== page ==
Leaf Pile

Five months after you came into 
the world, you discovered the fawn
brown mystery of brittle leaves in 
December. Back when the winters
were late upon the earth. 

With your sister, you played in the pile
of leaves like a small doll sinking into
the earth itself. Into a wormhole of foliage,
and a cataclysm of autumn. Laughing at
nothing but the act of knowing that sometimes,
it is good to laugh at nothing. A bald head.
A red coat. Two black eyes. Short brown eyebrows.
Overalls and a long-sleeved shirt with ultraviolet
purples and candy corn yellows.

It’s December 1981, 
a shadow of the father in the
lower-left corner. 

A softer shadow parting the leaf pile
just a few feet to the right. 

Shadows playing tag on the
wall of the old blue house in the background.

White globs of sunlight floating like orbs made 
to look like ocean creatures or balloons, the same
color as the birch trees brushing a sisters’ cheeks
with the bruised reflection of the mid-morning sun.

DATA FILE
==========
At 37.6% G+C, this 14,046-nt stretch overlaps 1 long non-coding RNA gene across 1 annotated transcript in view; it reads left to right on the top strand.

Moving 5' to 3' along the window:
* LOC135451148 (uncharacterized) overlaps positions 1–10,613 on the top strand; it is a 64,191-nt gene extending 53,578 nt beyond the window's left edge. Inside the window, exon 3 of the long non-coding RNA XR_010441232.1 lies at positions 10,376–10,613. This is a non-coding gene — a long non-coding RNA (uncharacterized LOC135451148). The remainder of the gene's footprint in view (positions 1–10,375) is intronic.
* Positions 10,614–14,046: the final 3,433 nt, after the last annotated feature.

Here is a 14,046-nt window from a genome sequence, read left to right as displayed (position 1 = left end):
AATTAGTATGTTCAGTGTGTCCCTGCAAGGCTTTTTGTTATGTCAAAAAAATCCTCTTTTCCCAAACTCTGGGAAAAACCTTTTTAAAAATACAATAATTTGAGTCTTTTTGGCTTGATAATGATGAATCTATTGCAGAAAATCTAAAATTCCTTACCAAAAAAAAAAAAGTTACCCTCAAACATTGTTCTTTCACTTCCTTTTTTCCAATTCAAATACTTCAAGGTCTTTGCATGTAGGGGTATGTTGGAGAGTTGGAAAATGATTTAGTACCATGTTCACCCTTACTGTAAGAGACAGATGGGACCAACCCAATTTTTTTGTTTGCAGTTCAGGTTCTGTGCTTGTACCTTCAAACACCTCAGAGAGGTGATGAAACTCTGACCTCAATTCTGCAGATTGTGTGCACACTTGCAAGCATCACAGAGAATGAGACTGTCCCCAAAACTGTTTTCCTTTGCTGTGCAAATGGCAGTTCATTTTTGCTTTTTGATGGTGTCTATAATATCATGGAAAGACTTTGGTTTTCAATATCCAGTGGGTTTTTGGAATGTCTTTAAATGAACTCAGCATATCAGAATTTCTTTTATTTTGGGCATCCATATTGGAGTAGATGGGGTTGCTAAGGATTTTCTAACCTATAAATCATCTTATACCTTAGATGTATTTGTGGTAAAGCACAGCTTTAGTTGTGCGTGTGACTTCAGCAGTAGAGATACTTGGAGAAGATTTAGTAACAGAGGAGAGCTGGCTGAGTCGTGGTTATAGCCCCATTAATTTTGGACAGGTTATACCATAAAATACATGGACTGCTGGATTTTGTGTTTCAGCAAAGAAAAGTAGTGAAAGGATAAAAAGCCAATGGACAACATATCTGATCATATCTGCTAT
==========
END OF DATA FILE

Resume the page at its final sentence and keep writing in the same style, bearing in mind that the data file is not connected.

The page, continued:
Oh, how good it is to play.

To be wild again. To be free again. To be a child again. 
To think about a leaf pile as an amusement park.

George Cassidy Payne is a poet from Rochester, NY. His work has been included in such publications as the Hazmat Review, Moria Poetry Journal, Chronogram Journal, Ampersand Literary Review, the Angle at St. John Fisher College, and 3:16 Journal. George’s blogs, essays and letters have appeared in the USA Today, Wall Street Journal, the Atlantic, the Havana Times, the South China Morning Post, the Buffalo News, and more. 

See all his poems on Tea House here.

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